How to Prevent Clogged Milk Ducts

Clogged ducts are painful… and hard to get rid of.  

They feel like a sore, engorged lump in the breast and may be red and warm to the touch.


Knowing this, you probably want to know what to do to stop them from ever happening!

We’ll give you 13 things you can proactively do so you never have to worry about getting a plugged milk duct!

How to prevent clogged milk ducts

Clogged milk ducts happen when an area in your breast ducts get ‘plugged’ up (or blocked) and milk is prevented from flowing. 

If not treated, it can lead to inflammation and may lead to more serious issues like mastitis or a breast abscess.

Clogged milk duct pictures

clogged milk duct picture
clogged milk duct pictures

13 ways to prevent clogged milk ducts

1. Keep your breasts properly drained

When breast milk is left behind, it can block the ducts.

Make sure baby has a good latch so they can empty your breasts well enough during each breastfeeding session.

Also, try not to interrupt feedings or cut them short. A newborn can take awhile to empty the breasts so patience is key!

Use a pump or hand express if your baby doesn’t empty your breasts.

Also, make sure your pump is in good working order. Change out any old or damaged pump parts and change your duckbills and membranes often (shoot for once a month).

During breastfeeding or pumping, THIS little device is designed to help move the milk forward and improve drainage (bonus! It even helps work out clogs!)

2. Don’t skip a milk draining!

Try not to get engorged!

Missing a feeding, not breastfeeding often enough, supplementing with formula, or waiting too long between pumping/breastfeeding sessions will make milk build up in your breasts and may clog your milk ducts.

Women who have an oversupply of breast milk are at a higher risk of engorgement and are more prone to clogged ducts.

If you have an oversupply, meet with an IBCLC (International Board Certified Lactation Consultant). They can help you manage an excessive milk supply.

3. Keep pressure off your breasts

Any excessive pressure on the breast tissue can lead to plugged milk ducts.

Things that can add pressure to your breasts:

  • Sleeping on one side or your stomach

  • Restrictive clothing

  • Heavy front carriers/slings

  • Tight-fitting bras

  • Bras with an underwire

  • Heavy purse/diaper bag

4. Switch-up your nursing positions.

Try to allow baby to drain milk from all areas of the breast. By changing breastfeeding positions, baby will be able to drain different areas of your breasts and minimize future blocked ducts.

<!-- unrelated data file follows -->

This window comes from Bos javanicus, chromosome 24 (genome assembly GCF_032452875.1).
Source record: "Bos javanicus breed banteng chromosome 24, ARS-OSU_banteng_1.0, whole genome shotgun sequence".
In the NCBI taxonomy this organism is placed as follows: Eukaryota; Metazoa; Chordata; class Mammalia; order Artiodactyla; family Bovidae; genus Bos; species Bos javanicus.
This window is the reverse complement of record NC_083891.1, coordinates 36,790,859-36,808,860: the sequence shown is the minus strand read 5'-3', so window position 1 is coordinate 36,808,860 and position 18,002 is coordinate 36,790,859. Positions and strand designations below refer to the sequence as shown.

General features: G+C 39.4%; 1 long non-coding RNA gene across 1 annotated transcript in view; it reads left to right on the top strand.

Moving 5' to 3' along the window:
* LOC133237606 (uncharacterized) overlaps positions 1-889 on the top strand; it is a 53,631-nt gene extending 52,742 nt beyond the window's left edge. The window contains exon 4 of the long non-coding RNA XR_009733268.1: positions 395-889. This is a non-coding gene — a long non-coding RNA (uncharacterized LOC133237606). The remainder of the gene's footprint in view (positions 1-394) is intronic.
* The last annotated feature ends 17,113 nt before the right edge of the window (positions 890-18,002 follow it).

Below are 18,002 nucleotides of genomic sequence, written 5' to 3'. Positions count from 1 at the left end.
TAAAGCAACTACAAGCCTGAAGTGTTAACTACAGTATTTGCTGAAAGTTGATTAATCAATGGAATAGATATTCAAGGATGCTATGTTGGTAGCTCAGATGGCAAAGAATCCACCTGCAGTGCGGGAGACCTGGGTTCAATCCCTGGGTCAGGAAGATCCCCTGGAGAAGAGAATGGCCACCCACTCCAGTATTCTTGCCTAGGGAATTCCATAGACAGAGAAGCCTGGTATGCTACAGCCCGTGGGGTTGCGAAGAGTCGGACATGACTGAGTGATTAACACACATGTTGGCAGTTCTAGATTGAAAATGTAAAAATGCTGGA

5. Consider taking a lecithin supplement

Soy or sunflower lecithin has shown to be very effective to prevent future clogged ducts. Discuss taking the supplement with your health care provider if you’re interested.

THIS is our favorite brand of lecithin!


6. Reduce saturated fat in your diet

A diet low in saturated fats (especially animal fats) may help prevent clogged milk ducts from forming.

7. Stay hydrated

Becoming dehydrated can contribute to clogs. Keep up with your water intake throughout the day.

8. Manage stress

You may be more prone to clogged ducts if your immune system is compromised. Getting enough rest, managing stress, and taking care of yourself is always recommended!

9. Avoid certain repetitive exercises

Repetitive motions of the upper arm may lead to plugged ducts

10. Check your breasts often

-Every so often in the shower, check your breasts for sore or hard areas. If you find a spot, gently massage it toward the nipple to avoid it developing into a clog.

11. Check your nipples for dried milk

If you notice dried milk accumulating on your nipple openings, apply a warm washcloth until the milk peels off.

12. Avoid nipple shields (unless absolutely necessary)

Nipple shields should only be used under the supervision of a trained lactation consultant. They place a barrier between your breast and baby and may impact your baby's ability to empty your breasts properly.

13. Wean your baby slowly

If you’re weaning - attempt to gradually reduce your milk supply so you don’t get engorged. It’s recommended to cut out one breastfeeding/pumping session every few days.

If you have repeat clogged ducts, discuss it with your IBCLC and check with your healthcare provider doctor for additional treatment options.

Related post: 15 Ways to Clear a Clogged Milk Duct

Last but not least, don't miss these breastfeeding freebies!

(Use the coupon code milkology1 to grab any of the following for free, just pay shipping!)

Free Nursing Pillow

10 Pairs of Reusable Breast Pads

Nursing Cover